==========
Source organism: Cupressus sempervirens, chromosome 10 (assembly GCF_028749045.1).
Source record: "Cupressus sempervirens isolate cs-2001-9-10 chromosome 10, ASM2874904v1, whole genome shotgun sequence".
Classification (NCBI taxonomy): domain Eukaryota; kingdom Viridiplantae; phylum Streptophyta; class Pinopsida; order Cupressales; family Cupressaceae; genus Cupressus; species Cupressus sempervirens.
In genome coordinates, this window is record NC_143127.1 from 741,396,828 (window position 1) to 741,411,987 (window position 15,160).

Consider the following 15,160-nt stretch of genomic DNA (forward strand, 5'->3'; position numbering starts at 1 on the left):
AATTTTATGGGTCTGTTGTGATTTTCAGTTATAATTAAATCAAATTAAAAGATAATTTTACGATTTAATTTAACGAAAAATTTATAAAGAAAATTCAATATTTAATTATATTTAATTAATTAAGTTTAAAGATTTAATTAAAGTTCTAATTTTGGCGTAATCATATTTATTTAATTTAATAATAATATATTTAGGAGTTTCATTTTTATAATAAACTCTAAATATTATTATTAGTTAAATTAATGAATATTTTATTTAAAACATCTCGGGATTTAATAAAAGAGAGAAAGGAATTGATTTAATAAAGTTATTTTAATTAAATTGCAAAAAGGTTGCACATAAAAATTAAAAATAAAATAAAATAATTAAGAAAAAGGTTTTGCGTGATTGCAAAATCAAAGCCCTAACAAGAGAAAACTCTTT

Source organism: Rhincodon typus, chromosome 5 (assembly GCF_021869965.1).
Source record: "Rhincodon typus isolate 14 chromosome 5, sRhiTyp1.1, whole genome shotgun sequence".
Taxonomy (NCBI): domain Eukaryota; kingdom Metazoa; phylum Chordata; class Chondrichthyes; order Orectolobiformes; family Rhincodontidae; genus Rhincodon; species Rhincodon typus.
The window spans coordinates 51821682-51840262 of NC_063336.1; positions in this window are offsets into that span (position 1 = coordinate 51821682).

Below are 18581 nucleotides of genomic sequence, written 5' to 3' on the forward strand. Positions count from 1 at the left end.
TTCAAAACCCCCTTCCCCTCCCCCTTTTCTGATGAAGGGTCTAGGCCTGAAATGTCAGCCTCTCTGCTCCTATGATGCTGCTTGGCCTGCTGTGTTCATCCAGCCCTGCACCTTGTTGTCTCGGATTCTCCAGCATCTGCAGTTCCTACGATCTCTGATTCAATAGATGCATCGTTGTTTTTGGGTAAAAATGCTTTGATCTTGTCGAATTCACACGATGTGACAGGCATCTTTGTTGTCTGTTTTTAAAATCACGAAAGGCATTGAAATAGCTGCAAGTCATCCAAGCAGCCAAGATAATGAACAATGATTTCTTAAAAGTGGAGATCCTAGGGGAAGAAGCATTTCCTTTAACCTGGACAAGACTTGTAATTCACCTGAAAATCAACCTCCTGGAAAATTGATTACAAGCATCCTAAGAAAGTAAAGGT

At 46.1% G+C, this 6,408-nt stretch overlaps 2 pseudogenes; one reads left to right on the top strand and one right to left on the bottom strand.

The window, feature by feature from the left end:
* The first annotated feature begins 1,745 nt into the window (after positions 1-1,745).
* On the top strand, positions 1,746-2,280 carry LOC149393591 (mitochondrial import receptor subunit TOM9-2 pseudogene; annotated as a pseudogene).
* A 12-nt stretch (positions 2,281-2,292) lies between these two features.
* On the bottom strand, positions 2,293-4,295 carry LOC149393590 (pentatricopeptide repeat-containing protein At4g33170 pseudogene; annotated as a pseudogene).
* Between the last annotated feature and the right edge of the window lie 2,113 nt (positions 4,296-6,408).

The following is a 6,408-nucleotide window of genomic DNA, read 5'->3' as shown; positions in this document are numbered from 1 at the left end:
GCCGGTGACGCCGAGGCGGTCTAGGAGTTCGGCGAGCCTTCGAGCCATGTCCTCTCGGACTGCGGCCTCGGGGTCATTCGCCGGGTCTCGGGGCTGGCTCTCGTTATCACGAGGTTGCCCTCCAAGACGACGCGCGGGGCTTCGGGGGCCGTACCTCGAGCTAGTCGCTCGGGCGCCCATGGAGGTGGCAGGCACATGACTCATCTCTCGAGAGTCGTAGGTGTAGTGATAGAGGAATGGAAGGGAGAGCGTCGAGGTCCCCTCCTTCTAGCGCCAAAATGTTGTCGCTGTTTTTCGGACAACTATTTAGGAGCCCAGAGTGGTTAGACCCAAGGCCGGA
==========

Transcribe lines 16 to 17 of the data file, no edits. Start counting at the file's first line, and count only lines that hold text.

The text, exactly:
* On the top strand, positions 1,746-2,280 carry LOC149393591 (mitochondrial import receptor subunit TOM9-2 pseudogene; annotated as a pseudogene).
* A 12-nt stretch (positions 2,281-2,292) lies between these two features.